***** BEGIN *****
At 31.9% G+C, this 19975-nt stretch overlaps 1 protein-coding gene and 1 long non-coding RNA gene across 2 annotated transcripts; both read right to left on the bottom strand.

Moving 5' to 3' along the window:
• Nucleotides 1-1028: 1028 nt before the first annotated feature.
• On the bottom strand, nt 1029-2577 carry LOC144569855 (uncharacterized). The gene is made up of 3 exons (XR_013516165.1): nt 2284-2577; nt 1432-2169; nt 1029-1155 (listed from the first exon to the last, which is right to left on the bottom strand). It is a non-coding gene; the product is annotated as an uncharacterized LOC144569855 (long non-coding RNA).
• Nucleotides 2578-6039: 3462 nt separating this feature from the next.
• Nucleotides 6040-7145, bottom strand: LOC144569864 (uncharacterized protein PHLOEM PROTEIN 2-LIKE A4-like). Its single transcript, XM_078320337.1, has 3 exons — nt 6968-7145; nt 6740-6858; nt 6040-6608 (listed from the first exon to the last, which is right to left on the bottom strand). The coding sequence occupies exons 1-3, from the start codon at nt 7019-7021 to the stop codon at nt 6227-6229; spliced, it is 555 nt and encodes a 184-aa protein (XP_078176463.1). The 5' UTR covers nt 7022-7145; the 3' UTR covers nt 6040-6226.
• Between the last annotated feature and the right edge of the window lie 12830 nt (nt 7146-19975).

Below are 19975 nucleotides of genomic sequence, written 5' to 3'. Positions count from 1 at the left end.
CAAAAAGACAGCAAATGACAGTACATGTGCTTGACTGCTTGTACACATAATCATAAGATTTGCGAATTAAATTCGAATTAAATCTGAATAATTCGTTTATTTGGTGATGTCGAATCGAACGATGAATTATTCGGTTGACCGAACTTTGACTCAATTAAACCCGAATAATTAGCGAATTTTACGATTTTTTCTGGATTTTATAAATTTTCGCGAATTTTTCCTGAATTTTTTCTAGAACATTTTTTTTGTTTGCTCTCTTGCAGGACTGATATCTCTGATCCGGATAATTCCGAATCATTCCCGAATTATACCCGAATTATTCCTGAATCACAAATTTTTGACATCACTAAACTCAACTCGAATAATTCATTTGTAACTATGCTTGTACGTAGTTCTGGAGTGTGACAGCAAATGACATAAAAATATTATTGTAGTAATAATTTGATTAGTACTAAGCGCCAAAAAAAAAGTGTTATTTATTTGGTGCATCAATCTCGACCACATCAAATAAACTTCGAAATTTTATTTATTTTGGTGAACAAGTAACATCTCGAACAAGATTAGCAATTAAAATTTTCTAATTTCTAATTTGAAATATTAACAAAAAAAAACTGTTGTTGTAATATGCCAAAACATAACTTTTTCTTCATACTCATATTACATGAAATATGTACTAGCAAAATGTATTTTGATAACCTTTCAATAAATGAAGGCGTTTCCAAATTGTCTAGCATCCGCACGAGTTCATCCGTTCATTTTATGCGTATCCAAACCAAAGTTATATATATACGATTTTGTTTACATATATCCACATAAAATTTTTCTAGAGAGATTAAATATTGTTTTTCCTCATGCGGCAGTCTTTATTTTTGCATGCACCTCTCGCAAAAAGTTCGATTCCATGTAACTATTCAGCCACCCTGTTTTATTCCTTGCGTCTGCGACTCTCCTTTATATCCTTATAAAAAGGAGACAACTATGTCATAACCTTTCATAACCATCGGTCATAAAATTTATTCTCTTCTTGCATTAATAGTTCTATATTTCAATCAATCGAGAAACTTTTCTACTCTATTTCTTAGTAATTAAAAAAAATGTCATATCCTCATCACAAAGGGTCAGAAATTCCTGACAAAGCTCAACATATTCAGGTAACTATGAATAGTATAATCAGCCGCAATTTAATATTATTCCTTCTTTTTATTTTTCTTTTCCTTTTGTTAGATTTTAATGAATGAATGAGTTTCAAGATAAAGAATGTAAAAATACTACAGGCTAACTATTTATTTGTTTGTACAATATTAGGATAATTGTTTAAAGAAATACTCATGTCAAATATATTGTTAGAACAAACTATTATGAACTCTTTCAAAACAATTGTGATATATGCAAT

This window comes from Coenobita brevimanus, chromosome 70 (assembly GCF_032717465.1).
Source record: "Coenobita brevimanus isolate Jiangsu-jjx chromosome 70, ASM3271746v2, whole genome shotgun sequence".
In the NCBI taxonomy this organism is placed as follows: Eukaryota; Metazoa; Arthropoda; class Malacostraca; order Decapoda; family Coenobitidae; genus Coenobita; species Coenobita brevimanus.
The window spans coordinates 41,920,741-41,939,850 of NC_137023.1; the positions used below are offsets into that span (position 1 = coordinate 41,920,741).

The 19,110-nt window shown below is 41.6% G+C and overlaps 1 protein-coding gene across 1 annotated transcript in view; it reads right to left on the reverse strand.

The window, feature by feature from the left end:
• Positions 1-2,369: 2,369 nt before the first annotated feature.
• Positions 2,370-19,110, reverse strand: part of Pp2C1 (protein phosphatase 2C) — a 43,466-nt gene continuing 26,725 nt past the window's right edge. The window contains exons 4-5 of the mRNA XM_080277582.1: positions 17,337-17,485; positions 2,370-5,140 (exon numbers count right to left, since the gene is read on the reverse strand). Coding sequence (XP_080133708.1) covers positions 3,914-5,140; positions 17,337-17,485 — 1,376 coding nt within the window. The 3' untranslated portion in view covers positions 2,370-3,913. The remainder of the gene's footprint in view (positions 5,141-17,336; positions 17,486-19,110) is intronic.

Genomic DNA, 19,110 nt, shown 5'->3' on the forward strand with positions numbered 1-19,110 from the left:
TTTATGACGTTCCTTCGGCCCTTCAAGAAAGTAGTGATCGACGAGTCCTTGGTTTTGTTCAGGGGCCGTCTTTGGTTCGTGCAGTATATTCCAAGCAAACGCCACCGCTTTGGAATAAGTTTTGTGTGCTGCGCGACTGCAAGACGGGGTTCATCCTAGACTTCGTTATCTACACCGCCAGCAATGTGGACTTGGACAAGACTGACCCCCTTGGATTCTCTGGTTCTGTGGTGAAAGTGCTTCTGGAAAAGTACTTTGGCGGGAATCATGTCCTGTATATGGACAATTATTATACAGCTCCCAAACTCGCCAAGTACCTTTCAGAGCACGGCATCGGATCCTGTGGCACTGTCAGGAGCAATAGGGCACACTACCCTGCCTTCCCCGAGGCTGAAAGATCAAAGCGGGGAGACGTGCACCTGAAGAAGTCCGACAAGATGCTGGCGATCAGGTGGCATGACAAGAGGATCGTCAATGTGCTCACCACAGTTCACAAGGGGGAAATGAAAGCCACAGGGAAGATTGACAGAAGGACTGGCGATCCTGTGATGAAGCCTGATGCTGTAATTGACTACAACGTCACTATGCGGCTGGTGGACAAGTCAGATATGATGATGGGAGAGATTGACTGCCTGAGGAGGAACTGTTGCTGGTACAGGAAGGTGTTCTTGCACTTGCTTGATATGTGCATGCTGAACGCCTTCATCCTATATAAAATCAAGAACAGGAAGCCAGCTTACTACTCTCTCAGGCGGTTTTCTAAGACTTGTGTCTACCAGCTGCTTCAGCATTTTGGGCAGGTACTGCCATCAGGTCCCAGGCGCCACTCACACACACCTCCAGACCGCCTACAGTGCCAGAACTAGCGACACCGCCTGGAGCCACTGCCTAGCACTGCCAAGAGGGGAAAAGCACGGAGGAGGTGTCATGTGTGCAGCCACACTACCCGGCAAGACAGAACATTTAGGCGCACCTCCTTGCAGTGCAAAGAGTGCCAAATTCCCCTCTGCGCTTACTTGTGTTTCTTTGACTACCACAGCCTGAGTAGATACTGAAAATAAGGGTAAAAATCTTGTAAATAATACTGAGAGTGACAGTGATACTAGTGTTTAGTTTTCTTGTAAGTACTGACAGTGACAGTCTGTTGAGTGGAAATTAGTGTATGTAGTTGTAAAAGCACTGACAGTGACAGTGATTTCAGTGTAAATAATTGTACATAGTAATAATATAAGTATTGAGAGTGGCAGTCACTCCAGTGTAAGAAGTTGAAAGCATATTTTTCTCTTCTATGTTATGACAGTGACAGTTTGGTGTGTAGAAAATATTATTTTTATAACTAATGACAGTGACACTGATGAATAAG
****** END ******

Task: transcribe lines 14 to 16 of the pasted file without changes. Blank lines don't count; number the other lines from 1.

The 19,110-nt window shown below is 41.6% G+C and overlaps 1 protein-coding gene across 1 annotated transcript in view; it reads right to left on the reverse strand.

The window, feature by feature from the left end:
• Positions 1-2,369: 2,369 nt before the first annotated feature.